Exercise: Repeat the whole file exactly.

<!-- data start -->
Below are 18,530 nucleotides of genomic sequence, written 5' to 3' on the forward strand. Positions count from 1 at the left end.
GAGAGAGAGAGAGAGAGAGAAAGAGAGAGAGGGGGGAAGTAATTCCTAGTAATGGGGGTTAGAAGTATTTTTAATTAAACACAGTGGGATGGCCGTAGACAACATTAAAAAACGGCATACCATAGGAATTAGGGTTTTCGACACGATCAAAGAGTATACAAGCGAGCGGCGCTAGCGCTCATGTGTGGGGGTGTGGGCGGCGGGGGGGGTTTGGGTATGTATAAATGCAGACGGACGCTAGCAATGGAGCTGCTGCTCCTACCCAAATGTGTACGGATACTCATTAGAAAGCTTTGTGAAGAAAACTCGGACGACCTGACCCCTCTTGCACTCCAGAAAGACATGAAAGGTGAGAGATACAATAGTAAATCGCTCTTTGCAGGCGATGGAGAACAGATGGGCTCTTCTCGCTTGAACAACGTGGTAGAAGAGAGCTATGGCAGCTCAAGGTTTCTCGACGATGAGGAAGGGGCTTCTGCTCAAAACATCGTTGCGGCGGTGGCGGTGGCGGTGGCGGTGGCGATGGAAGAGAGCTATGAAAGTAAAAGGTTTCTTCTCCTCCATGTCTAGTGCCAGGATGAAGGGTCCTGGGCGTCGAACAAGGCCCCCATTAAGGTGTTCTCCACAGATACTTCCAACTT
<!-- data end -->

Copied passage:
Below are 18,530 nucleotides of genomic sequence, written 5' to 3' on the forward strand. Positions count from 1 at the left end.
GAGAGAGAGAGAGAGAGAGAAAGAGAGAGAGGGGGGAAGTAATTCCTAGTAATGGGGGTTAGAAGTATTTTTAATTAAACACAGTGGGATGGCCGTAGACAACATTAAAAAACGGCATACCATAGGAATTAGGGTTTTCGACACGATCAAAGAGTATACAAGCGAGCGGCGCTAGCGCTCATGTGTGGGGGTGTGGGCGGCGGGGGGGGTTTGGGTATGTATAAATGCAGACGGACGCTAGCAATGGAGCTGCTGCTCCTACCCAAATGTGTACGGATACTCATTAGAAAGCTTTGTGAAGAAAACTCGGACGACCTGACCCCTCTTGCACTCCAGAAAGACATGAAAGGTGAGAGATACAATAGTAAATCGCTCTTTGCAGGCGATGGAGAACAGATGGGCTCTTCTCGCTTGAACAACGTGGTAGAAGAGAGCTATGGCAGCTCAAGGTTTCTCGACGATGAGGAAGGGGCTTCTGCTCAAAACATCGTTGCGGCGGTGGCGGTGGCGGTGGCGGTGGCGATGGAAGAGAGCTATGAAAGTAAAAGGTTTCTTCTCCTCCATGTCTAGTGCCAGGATGAAGGGTCCTGGGCGTCGAACAAGGCCCCCATTAAGGTGTTCTCCACAGATACTTCCAACTT